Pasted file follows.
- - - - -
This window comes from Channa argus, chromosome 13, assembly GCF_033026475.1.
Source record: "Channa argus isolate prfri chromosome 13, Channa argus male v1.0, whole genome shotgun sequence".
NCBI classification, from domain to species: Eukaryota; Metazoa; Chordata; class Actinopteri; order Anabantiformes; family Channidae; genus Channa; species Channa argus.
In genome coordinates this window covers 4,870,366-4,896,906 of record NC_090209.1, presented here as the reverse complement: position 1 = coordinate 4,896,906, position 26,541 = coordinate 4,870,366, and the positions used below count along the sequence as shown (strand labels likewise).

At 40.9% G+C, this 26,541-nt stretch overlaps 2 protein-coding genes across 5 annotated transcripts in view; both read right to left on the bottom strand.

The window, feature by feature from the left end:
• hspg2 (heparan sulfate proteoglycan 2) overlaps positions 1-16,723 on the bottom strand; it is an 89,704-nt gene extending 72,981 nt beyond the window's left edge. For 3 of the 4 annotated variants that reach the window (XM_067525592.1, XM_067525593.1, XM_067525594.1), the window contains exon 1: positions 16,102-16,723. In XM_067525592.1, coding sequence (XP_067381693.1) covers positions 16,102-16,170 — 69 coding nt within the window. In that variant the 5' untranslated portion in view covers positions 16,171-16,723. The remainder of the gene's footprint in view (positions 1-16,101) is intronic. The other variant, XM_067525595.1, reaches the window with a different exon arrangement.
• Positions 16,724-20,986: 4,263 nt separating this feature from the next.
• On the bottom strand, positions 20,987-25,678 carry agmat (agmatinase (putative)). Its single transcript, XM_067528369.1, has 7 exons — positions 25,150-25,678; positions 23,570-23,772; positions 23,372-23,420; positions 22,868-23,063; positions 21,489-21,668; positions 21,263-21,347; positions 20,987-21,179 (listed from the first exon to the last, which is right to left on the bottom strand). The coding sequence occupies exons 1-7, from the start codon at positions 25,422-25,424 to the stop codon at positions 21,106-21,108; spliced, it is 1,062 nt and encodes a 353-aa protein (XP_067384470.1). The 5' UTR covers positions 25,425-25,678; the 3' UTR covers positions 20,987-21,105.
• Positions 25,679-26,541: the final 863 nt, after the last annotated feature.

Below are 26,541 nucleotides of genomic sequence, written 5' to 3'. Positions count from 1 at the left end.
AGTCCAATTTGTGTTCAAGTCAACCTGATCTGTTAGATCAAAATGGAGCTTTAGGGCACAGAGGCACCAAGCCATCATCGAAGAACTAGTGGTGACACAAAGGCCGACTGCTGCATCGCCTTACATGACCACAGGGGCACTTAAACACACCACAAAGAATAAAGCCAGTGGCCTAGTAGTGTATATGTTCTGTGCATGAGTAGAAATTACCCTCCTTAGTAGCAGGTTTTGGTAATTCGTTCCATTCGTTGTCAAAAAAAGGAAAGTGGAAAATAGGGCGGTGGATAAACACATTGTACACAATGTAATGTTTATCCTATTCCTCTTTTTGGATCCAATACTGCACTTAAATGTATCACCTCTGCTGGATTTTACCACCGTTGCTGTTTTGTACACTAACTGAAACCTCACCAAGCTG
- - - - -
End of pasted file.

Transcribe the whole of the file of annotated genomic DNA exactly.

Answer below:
This window comes from Channa argus, chromosome 13, assembly GCF_033026475.1.
Source record: "Channa argus isolate prfri chromosome 13, Channa argus male v1.0, whole genome shotgun sequence".
NCBI classification, from domain to species: Eukaryota; Metazoa; Chordata; class Actinopteri; order Anabantiformes; family Channidae; genus Channa; species Channa argus.
In genome coordinates this window covers 4,870,366-4,896,906 of record NC_090209.1, presented here as the reverse complement: position 1 = coordinate 4,896,906, position 26,541 = coordinate 4,870,366, and the positions used below count along the sequence as shown (strand labels likewise).

At 40.9% G+C, this 26,541-nt stretch overlaps 2 protein-coding genes across 5 annotated transcripts in view; both read right to left on the bottom strand.

The window, feature by feature from the left end:
• hspg2 (heparan sulfate proteoglycan 2) overlaps positions 1-16,723 on the bottom strand; it is an 89,704-nt gene extending 72,981 nt beyond the window's left edge. For 3 of the 4 annotated variants that reach the window (XM_067525592.1, XM_067525593.1, XM_067525594.1), the window contains exon 1: positions 16,102-16,723. In XM_067525592.1, coding sequence (XP_067381693.1) covers positions 16,102-16,170 — 69 coding nt within the window. In that variant the 5' untranslated portion in view covers positions 16,171-16,723. The remainder of the gene's footprint in view (positions 1-16,101) is intronic. The other variant, XM_067525595.1, reaches the window with a different exon arrangement.
• Positions 16,724-20,986: 4,263 nt separating this feature from the next.
• On the bottom strand, positions 20,987-25,678 carry agmat (agmatinase (putative)). Its single transcript, XM_067528369.1, has 7 exons — positions 25,150-25,678; positions 23,570-23,772; positions 23,372-23,420; positions 22,868-23,063; positions 21,489-21,668; positions 21,263-21,347; positions 20,987-21,179 (listed from the first exon to the last, which is right to left on the bottom strand). The coding sequence occupies exons 1-7, from the start codon at positions 25,422-25,424 to the stop codon at positions 21,106-21,108; spliced, it is 1,062 nt and encodes a 353-aa protein (XP_067384470.1). The 5' UTR covers positions 25,425-25,678; the 3' UTR covers positions 20,987-21,105.
• Positions 25,679-26,541: the final 863 nt, after the last annotated feature.

Below are 26,541 nucleotides of genomic sequence, written 5' to 3'. Positions count from 1 at the left end.
AGTCCAATTTGTGTTCAAGTCAACCTGATCTGTTAGATCAAAATGGAGCTTTAGGGCACAGAGGCACCAAGCCATCATCGAAGAACTAGTGGTGACACAAAGGCCGACTGCTGCATCGCCTTACATGACCACAGGGGCACTTAAACACACCACAAAGAATAAAGCCAGTGGCCTAGTAGTGTATATGTTCTGTGCATGAGTAGAAATTACCCTCCTTAGTAGCAGGTTTTGGTAATTCGTTCCATTCGTTGTCAAAAAAAGGAAAGTGGAAAATAGGGCGGTGGATAAACACATTGTACACAATGTAATGTTTATCCTATTCCTCTTTTTGGATCCAATACTGCACTTAAATGTATCACCTCTGCTGGATTTTACCACCGTTGCTGTTTTGTACACTAACTGAAACCTCACCAAGCTG